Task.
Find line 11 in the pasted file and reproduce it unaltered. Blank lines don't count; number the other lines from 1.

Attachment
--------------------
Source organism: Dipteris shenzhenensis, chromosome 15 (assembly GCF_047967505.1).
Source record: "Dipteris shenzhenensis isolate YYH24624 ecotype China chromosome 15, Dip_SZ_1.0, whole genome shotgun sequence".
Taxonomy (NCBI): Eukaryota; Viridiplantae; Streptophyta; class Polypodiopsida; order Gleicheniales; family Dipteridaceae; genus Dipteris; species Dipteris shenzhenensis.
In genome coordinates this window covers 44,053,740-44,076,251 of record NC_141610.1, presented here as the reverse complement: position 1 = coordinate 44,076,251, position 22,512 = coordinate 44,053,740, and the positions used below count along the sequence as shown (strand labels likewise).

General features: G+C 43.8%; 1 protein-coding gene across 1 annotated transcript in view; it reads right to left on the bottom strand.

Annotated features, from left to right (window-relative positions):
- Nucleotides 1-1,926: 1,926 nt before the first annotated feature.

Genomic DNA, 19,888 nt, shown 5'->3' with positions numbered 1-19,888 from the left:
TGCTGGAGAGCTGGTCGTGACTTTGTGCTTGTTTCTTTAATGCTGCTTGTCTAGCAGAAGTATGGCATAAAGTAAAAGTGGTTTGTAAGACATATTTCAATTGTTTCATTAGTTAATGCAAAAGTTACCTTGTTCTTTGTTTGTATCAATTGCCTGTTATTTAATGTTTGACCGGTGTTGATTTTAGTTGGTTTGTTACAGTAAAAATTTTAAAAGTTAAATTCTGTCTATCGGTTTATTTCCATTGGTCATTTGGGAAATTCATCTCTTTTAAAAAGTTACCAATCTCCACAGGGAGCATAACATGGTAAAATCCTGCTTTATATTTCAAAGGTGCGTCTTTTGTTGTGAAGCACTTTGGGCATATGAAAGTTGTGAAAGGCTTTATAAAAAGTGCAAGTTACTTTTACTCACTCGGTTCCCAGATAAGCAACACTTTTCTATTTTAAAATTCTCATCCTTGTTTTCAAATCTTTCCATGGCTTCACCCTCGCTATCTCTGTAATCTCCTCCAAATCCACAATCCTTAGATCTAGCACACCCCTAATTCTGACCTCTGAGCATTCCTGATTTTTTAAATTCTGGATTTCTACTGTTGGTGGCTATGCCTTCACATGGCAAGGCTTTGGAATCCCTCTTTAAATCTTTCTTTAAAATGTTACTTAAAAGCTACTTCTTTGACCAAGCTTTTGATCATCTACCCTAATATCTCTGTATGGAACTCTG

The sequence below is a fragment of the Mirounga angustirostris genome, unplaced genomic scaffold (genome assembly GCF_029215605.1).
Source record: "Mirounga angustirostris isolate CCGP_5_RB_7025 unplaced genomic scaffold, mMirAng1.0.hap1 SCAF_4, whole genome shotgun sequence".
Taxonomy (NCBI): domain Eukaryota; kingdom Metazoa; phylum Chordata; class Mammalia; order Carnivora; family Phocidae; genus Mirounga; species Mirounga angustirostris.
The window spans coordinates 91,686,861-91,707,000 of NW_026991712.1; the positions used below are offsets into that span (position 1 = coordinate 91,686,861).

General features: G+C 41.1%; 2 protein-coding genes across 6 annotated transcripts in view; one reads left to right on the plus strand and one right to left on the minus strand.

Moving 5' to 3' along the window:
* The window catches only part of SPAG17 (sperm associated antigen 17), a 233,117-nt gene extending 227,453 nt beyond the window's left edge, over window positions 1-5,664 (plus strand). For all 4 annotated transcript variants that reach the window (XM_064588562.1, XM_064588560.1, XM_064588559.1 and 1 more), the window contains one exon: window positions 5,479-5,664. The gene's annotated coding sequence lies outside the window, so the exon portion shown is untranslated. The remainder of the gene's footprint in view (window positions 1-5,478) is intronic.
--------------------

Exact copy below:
Source record: "Mirounga angustirostris isolate CCGP_5_RB_7025 unplaced genomic scaffold, mMirAng1.0.hap1 SCAF_4, whole genome shotgun sequence".